Example 1. X, an S corporation, owns 100 percent of the stock of Y, a corporation for which a QSub election is in effect. X sells 21 percent of the Y stock to Z, an unrelated corporation, for cash, thereby terminating the QSub election. Y is treated as a new corporation acquiring all of its assets (and assuming all of its liabilities) in exchange for Y stock immediately before the termination from the S corporation. The deemed exchange by X of assets for Y stock does not qualify under section 351 because X is not in control of Y within the meaning of section 368(c) immediately after the transfer as a result of the sale of stock to Z. Therefore, X must recognize gain, if any, on the assets transferred to Y in exchange for its stock. X's losses, if any, on the assets transferred are subject to the limitations of section 267.

Example 2. (i) X, an S corporation, owns 100 percent of the stock of Y, a corporation for which a QSub election is in effect. As part of a plan to sell a portion of Y, X causes Y to merge into T, a limited liability company wholly owned by X that is disregarded as an entity separate from its owner for Federal tax purposes. X then sells 21 percent of T to Z, an unrelated corporation, for cash. Following the sale, no entity classification election is made under §301.7701-3(c) of this chapter to treat the limited liability company as an association for Federal tax purposes.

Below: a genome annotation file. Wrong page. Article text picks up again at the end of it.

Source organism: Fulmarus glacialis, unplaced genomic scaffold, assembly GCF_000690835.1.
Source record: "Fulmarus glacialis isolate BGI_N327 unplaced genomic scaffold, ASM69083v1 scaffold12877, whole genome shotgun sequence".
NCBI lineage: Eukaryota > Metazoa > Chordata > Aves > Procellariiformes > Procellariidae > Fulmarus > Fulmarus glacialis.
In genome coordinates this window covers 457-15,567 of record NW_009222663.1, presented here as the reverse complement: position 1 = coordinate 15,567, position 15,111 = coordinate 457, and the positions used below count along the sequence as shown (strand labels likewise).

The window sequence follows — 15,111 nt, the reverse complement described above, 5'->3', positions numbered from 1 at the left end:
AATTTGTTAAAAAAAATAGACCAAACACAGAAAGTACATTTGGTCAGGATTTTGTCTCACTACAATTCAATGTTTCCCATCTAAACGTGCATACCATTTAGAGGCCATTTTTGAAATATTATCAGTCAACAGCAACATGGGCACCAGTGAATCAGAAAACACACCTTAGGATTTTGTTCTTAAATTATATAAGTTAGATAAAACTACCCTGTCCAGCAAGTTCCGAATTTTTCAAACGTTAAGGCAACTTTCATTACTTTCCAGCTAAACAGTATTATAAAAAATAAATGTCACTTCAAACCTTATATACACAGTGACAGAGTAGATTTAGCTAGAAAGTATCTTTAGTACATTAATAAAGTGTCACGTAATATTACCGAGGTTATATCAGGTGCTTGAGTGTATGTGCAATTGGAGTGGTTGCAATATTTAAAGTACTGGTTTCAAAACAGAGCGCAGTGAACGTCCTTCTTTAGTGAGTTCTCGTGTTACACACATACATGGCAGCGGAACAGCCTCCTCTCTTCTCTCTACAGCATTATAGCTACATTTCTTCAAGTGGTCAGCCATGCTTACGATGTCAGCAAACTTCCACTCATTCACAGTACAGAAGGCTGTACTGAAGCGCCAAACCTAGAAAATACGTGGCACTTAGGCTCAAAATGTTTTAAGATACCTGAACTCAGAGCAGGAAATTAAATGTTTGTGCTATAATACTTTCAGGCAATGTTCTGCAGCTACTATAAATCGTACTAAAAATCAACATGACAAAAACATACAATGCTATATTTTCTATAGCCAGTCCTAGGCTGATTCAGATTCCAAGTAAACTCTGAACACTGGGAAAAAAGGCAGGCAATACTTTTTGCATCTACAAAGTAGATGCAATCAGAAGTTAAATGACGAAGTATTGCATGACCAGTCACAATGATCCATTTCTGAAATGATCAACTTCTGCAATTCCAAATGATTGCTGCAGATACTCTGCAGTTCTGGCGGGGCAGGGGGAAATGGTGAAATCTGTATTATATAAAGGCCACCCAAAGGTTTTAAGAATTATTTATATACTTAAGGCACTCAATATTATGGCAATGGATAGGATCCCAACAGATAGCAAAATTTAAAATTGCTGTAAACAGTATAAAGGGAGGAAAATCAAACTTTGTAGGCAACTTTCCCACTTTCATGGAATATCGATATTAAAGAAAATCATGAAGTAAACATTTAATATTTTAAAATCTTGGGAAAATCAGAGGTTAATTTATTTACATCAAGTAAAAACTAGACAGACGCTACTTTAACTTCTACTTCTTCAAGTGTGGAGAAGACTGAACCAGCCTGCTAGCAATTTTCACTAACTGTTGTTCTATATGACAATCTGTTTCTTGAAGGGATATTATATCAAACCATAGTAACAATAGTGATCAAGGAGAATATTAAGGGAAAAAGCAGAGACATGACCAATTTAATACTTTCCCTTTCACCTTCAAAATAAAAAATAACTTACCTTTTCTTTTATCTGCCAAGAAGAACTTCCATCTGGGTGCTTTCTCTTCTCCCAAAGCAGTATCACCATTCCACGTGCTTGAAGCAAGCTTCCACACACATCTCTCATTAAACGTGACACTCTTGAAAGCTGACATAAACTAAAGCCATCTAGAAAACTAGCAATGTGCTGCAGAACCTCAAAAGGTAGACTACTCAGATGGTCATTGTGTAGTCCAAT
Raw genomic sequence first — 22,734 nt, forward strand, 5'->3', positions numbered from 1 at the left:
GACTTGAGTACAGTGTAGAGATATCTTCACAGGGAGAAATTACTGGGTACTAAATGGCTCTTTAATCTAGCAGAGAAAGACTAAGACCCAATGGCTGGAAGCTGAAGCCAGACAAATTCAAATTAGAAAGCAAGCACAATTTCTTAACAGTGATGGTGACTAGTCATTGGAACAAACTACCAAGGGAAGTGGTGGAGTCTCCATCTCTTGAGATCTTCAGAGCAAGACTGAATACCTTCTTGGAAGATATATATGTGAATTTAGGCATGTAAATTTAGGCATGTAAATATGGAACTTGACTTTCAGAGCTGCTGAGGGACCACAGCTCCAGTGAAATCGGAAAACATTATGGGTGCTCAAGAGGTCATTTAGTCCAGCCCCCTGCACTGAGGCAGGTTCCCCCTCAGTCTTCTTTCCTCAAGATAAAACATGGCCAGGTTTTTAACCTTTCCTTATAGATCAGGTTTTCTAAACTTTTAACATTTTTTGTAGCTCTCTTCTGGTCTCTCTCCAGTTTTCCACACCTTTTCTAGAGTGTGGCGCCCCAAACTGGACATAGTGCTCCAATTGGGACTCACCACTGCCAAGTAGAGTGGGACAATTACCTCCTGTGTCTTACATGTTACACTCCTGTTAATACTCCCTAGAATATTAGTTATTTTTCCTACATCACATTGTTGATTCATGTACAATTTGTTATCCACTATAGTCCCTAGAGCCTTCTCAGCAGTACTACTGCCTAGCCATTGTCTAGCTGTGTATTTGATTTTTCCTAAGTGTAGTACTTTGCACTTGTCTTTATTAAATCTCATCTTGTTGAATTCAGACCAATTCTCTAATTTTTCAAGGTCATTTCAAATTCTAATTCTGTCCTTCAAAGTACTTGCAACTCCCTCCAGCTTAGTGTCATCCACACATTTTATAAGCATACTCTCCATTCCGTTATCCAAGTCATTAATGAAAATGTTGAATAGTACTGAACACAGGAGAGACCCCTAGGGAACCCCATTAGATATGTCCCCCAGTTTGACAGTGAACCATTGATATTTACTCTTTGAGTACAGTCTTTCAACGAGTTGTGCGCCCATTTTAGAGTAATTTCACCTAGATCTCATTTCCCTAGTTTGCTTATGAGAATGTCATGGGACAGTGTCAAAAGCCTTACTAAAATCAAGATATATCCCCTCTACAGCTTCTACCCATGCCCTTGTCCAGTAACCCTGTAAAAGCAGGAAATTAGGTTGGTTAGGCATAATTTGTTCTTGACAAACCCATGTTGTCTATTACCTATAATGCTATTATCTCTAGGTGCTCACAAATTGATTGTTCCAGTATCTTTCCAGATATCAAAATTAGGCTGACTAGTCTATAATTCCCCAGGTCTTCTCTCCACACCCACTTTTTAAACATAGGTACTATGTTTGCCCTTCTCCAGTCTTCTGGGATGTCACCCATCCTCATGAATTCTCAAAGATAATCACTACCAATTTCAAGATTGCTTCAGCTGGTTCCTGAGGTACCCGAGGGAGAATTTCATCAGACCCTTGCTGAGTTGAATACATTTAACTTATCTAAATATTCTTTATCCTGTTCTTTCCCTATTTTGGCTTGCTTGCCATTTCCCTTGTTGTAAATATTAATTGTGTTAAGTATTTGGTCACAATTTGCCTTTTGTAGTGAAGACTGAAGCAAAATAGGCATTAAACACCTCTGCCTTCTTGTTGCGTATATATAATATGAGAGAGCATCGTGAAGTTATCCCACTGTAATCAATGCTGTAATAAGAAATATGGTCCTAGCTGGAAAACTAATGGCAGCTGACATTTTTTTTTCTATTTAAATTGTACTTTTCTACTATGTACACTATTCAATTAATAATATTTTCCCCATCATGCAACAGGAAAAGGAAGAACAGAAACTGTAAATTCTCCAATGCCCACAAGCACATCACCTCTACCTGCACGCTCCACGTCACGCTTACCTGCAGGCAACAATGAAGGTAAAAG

(ii) The merger of Y into T causes a termination of Y's QSub election. The new corporation (Newco) that is formed as a result of the termination is immediately merged into T, an entity that is disregarded for Federal tax purposes. Because, at the end of the series of transactions, the assets continue to be held by X for Federal tax purposes, under step transaction principles, the formation of Newco and the transfer of assets pursuant to the merger of Newco into T are disregarded. The sale of 21 percent of T is treated as a sale of a 21 percent undivided interest in each of T's assets. Immediately thereafter, X and Z are treated as contributing their respective interests in those assets to a partnership in exchange for ownership interests in the partnership.

(iii) Under section 1001, X recognizes gain or loss from the deemed sale of the 21 percent interest in each asset of the limited liability company to Z. Under section 721(a), no gain or loss is recognized by X and Z as a result of the deemed contribution of their respective interests in the assets to the partnership in exchange for ownership interests in the partnership.

Example 3. Assume the same facts as in Example 1, except that, instead of purchasing Y stock, Z contributes to Y an operating asset in exchange for 21 percent of the Y stock. Y is treated as a new corporation acquiring all of its assets (and assuming all of its liabilities) in exchange for Y stock immediately before the termination. Because X and Z are co-transferors that control the transferee immediately after the transfer, the transaction qualifies under section 351.